Cancer of Unknown Primary (CUP) is the 4th leading cause of cancer-related death worldwide. Treatment remains problematic as it depends on the tissue-of-origin of the disease, which is often misdiagnosed or undiagnosable. I designed and trained a robust and cost-effective machine learning model to carry out non-invasive CUP classification from cell-free DNA (cfDNA). The mixture nature of cfDNA in the bloodstream leads to heavily convoluted data that disrupts intraclass distribution assumptions made by standard methods. This pipeline is focused on addressing these challenges with a Support Vector Regression predictor, a diverse 18-model base library, and a meta-learner to restore previously violated assumptions and produce a stable tissue-of-origin prediction. Data from 1340 solid tumor profiles and 225 whole blood profiles were utilized to fit the learners. This multi-level model determined tissue-of-origin with 93.5% accuracy on a real withheld test set (n=522), corresponding to an 18% improvement from industry standard tests. The techniques presented have important implications in treatment decision-making in CUP and in the development of early detection assays. Moreover, since ctDNA can be used as a surrogate to study a patient’s tumors without the need for a biopsy, my novel design can be used to decrease risk in cancer progression monitoring, capture tumor heterogeneity, and reduce the overall cost of existing methods. The increase in specificity and sensitivity can add to the practicality of these applications to enhance the broad sphere of the non-invasive examination of tumors.
What inspired you (or your team)?
Constructing data structures and crafting algorithms in the fast-paced setting of competitive programming captivated me for years. I joined countless competitions locally and internationally, but a part of me was always dissatisfied by the fact that algorithm optimization contests merely resulted in rankings and prizes without any discernible impact on the greater population. I felt like my training could be used for something with more substance and humanity.
To this end, I started a business, CV Enterprises, that trains students to become full-stack developers and provides them with an endless supply of real-world experiences. Growing the organization to twenty-one employees spread across multiple high schools provided me with the tangible impact that I was looking for. We completed fifteen web and app development jobs, including injury tracking software for sports therapists and interactive apps to promote reserves for the town council. This gave me a taste of what it was like to work on projects with far-reaching implications.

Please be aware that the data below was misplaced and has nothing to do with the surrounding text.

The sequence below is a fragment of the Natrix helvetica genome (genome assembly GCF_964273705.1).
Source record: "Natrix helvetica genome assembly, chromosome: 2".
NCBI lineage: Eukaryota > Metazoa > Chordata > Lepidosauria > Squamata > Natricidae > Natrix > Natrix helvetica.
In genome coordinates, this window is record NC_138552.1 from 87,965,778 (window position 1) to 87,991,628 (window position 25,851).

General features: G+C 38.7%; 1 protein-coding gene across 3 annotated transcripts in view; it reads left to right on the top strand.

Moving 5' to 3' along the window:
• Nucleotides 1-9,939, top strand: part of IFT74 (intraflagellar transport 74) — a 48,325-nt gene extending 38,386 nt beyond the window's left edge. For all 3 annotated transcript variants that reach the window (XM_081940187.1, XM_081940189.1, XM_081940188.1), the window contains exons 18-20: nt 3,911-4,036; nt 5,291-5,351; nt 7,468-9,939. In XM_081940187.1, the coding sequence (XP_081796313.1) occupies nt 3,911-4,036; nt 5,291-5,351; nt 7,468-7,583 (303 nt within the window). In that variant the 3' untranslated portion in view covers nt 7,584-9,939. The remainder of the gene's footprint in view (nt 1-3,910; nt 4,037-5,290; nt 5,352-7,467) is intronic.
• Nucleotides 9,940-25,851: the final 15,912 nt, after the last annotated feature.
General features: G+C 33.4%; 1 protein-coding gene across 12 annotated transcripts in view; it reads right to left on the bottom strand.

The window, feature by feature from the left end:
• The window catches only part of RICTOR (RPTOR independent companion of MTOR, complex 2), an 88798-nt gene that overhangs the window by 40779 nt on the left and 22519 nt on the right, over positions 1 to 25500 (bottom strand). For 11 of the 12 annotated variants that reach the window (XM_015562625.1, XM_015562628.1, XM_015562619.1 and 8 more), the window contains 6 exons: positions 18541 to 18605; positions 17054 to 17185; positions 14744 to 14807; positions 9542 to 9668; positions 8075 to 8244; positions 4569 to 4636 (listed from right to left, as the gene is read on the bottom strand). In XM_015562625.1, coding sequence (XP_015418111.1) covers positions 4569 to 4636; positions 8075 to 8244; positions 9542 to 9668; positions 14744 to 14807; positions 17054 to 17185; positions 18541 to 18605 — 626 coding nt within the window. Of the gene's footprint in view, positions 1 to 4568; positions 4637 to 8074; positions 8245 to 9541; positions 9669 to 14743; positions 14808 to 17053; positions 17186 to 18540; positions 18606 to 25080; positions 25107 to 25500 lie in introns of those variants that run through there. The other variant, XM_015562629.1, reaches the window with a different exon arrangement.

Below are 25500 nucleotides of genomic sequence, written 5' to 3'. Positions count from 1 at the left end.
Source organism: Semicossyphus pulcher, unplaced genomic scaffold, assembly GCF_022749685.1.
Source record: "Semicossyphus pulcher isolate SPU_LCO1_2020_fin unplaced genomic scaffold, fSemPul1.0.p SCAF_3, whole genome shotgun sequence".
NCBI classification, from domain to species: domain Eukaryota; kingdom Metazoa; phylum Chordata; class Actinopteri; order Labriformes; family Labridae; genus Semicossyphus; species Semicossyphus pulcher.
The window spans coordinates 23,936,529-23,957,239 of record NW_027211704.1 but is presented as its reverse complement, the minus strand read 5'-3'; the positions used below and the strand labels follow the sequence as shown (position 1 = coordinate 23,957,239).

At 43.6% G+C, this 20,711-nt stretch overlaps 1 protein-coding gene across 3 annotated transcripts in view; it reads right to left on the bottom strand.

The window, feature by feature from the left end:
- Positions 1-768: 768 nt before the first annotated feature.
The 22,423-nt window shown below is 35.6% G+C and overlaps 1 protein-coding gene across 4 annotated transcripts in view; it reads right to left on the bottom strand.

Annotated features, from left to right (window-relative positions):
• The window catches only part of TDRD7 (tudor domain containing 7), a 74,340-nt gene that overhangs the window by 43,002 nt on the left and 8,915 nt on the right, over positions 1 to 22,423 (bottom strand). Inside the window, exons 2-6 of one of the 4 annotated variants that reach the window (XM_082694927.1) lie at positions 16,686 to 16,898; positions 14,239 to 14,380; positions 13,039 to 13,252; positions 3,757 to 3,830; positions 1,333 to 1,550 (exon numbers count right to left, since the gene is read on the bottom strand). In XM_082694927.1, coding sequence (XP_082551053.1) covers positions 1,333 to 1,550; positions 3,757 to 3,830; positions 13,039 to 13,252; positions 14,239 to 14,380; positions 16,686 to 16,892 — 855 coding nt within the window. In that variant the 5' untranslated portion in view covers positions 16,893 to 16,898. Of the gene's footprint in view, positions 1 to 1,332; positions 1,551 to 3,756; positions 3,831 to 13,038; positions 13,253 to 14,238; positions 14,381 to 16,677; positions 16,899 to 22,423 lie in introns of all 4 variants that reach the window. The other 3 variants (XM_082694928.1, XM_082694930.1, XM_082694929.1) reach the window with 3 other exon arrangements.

I then happened to attend a talk on software- how its ubiquity allows programmers to reach a worldwide audience as easily as a local one. This inspired me to set a goal that extended beyond the local businesses that we have serviced. Bioinformatics seemed like the perfect fit, with the influx of “big data” necessitating algorithmic optimization (an old friend). I sprung at the opportunity, applying to the Alizadeh Laboratory at Stanford with the intent to build predictive models by leveraging terabytes of raw genomic information.
With the new-found purpose, I proposed a project to enhance the non-invasive diagnosis of malignancies. Fast forward two years, the meticulous data collection, featurization, and experimentation finally bore fruit: a novel ensemble-based machine learning model that has the potential to outperform the industry standard for non-invasive cancer diagnosis.
Securing a high ranking in a competition or developing the next hit app paled in comparison to the possibility of actually helping patients down the line. The pursuit of individual notoriety with competitive programming, the development of a meaningful company within my community, and finally, the contribution to the field of bioinformatics and precision medicine instilled a new perspective on making an impact. It is the perspective that inspired a relentlessness in me that drove the completion of HICCUP.